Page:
When the White House issues a decree on the Saturday after Congress has departed for its August break and the decision involves major corporations, hefty financial consequences and angry trading partners, you know it’s a big deal.
The 3 August reprieve President Barack Obama granted to Apple Inc. in its long-running patent dispute with Samsung Electronics Co. had an immediate upshot: The US International Trade Commission can’t block certain iPhone 4 and iPad 2 models from entering the country. Brisk sales of such older, cheaper devices will therefore continue. Samsung’s market value dropped by more than $1 billion and the South Korean government protested.
The president’s intervention, the first of its kind since 1987, has wider implications because it diminishes the ITC’s role as a patent arbiter. The move could affect many more pending cases involving such wireless-industry companies as Nokia Corp., ZTE Corp., Huawei Technologies Co. Ltd and Ericsson AB. It doesn’t mean the patent wars are over. But with one decision, Obama has changed the rules of such conflicts—and in a good way.
Decreasing the trade commission’s role in patent disputes will encourage companies to cross-license fundamental technologies on reasonable terms, meaning there will be less litigation and more innovation. It upends a tactic popular with many high-tech companies: Take your case to an obscure agency whose only recourse is an import ban.
At the heart of the ITC case is Samsung’s so-called standard-essential patent for a technology that lets mobile phones, no matter who makes them, communicate with wireless networks and other phones when sending data. Samsung claims Apple is infringing that patent. In return, Apple claims Samsung is violating an industry practice calling on owners of standard- essential patents to license those technologies on reasonable terms.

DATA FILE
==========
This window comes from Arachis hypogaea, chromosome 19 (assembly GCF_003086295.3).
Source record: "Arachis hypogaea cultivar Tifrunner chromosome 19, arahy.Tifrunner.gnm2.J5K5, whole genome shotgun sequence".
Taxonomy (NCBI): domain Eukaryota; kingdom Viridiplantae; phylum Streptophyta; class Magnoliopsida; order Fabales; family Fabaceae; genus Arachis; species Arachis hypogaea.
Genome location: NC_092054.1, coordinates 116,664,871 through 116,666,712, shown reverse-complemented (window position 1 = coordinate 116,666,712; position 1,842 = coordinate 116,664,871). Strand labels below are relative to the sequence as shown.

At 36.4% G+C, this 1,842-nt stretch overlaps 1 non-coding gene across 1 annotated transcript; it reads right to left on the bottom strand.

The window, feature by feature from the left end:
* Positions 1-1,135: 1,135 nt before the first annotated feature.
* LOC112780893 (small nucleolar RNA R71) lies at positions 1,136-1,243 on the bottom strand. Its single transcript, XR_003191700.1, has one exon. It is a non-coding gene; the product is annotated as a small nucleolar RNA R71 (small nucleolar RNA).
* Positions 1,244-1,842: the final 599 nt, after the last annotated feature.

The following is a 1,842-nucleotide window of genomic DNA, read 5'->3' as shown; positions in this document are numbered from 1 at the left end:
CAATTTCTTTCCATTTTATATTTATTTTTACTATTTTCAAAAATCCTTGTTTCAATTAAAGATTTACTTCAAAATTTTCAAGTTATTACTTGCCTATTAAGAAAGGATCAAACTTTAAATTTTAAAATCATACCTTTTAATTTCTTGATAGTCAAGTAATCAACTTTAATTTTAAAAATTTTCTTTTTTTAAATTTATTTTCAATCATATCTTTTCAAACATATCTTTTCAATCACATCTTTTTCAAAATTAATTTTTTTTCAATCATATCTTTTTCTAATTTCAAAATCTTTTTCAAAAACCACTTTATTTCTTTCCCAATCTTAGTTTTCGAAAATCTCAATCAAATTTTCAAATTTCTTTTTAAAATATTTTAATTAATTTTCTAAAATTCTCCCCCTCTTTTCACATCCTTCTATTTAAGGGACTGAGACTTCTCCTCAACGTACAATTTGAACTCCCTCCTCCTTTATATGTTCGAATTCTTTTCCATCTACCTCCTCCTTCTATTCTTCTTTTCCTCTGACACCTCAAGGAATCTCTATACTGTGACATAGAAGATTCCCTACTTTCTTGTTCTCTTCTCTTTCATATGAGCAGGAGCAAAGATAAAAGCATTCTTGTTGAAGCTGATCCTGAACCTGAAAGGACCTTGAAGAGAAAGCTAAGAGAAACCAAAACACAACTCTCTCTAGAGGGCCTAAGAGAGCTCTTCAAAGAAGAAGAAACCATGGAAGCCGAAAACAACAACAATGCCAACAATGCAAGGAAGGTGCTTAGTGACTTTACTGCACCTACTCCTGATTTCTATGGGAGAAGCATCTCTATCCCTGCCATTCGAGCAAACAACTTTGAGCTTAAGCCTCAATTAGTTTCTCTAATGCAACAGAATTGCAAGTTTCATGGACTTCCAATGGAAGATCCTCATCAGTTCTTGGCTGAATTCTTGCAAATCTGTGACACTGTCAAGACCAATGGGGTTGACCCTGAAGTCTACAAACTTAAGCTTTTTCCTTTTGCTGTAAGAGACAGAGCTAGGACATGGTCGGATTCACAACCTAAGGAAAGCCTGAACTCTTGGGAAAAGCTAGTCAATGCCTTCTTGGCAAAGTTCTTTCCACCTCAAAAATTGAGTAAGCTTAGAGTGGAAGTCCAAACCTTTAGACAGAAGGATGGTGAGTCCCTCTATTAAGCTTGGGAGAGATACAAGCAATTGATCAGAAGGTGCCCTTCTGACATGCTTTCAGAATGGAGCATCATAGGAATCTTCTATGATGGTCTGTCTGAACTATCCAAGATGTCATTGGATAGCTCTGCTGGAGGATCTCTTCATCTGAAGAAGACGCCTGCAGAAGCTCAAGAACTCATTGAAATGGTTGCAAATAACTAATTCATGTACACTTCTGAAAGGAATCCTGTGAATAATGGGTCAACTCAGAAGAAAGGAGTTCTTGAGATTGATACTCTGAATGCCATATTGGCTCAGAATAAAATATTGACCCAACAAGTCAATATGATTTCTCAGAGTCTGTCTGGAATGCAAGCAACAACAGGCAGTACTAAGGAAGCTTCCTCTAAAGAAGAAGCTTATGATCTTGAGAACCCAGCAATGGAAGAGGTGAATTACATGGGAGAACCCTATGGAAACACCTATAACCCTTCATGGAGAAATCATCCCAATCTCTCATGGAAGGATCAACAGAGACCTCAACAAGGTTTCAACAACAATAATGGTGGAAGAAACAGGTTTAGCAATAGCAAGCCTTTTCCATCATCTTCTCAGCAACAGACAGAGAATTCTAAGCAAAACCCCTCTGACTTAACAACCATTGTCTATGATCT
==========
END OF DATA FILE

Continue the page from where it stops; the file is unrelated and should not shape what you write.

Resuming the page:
Part of the problem is the ITC’s narrow remit. It rules on whether imports violate US-granted patents—a task for which it is ill-equipped, especially in the high-tech realm. Its standard of proof is lower than that of US courts, and its only remedy is an import ban. It can’t, for example, award financial damages. It can’t weigh the commercial, social and economic costs of blocking products that US consumers want. It can’t even consider the benefits of staying its hand when a disputed patent covers an industry standard, as in this case.
That’s why the ITC has become patent litigants’ favourite venue: The mere threat of an import ban often induces settlements. Increasingly, companies are flinging lawsuits against each other instead of innovating. The Samsung-Apple dispute is just one of dozens between the two companies in a war of one-upmanship playing out on four continents.
Therefore, the presidential veto announced by Michael Froman, the newly confirmed US Trade Representative, makes sense, even if it complicates Froman’s job as he takes over negotiations for new trade deals with Europe and Asia. He is seeking stronger protections for US intellectual property. China, India, Russia and other emerging markets, which often fail to protect US property rights, will complain that the US is failing to live up to the demands it makes of them.
Froman should remind them that Samsung can still get relief through the US courts (though it will have to work harder to prevail). He should also use the ITC case as an example of what he hopes to accomplish through the Trans-Pacific Partnership talks between the US and 11 Pacific Rim countries, as well as the parallel free-trade discussions with the European Union: common rules for patent disputes, especially for standard technologies.
These battles aren’t always nationalistic. For example, Google Inc. backs Samsung in believing it should be able to block use of an essential technology if a competitor won’t pay whatever royalties are demanded. This lack of agreement even within countries cries out for a global solution through trade talks.
Obama’s decision points in the right direction. Require low-cost licensing of technologies once they become the industry favourite—a status that patent-holders often lobby standard—setting bodies to award. Holders of patents that cover more specialized features can be granted more leeway in setting royalties. Finally, avoid blocking the sale of products that infringe patents, except perhaps when a technology user simply refuses to negotiate a license.
The White House veto was a noteworthy strike against the patent warriors, even if Obama unnecessarily chose a slow summer weekend to announce it.